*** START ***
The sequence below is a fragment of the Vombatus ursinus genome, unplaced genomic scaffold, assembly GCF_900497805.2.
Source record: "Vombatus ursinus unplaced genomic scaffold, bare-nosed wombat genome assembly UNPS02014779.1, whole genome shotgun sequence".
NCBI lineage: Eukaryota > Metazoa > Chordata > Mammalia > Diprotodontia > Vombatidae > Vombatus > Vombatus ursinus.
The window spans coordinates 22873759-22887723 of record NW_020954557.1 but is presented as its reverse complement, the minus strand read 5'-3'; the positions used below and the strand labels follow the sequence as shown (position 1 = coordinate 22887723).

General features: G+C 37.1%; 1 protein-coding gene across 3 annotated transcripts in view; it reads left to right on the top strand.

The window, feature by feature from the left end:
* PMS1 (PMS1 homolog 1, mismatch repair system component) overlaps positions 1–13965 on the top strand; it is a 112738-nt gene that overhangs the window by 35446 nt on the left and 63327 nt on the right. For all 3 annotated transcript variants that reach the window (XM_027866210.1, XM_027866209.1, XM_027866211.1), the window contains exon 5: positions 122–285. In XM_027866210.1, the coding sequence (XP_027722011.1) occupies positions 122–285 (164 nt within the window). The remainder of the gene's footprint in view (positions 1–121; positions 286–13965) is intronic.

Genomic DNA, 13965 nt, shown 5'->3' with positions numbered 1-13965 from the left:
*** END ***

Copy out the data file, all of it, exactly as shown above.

The sequence below is a fragment of the Vombatus ursinus genome, unplaced genomic scaffold, assembly GCF_900497805.2.
Source record: "Vombatus ursinus unplaced genomic scaffold, bare-nosed wombat genome assembly UNPS02014779.1, whole genome shotgun sequence".
NCBI lineage: Eukaryota > Metazoa > Chordata > Mammalia > Diprotodontia > Vombatidae > Vombatus > Vombatus ursinus.
The window spans coordinates 22873759-22887723 of record NW_020954557.1 but is presented as its reverse complement, the minus strand read 5'-3'; the positions used below and the strand labels follow the sequence as shown (position 1 = coordinate 22887723).

General features: G+C 37.1%; 1 protein-coding gene across 3 annotated transcripts in view; it reads left to right on the top strand.

The window, feature by feature from the left end:
* PMS1 (PMS1 homolog 1, mismatch repair system component) overlaps positions 1–13965 on the top strand; it is a 112738-nt gene that overhangs the window by 35446 nt on the left and 63327 nt on the right. For all 3 annotated transcript variants that reach the window (XM_027866210.1, XM_027866209.1, XM_027866211.1), the window contains exon 5: positions 122–285. In XM_027866210.1, the coding sequence (XP_027722011.1) occupies positions 122–285 (164 nt within the window). The remainder of the gene's footprint in view (positions 1–121; positions 286–13965) is intronic.

Genomic DNA, 13965 nt, shown 5'->3' with positions numbered 1-13965 from the left: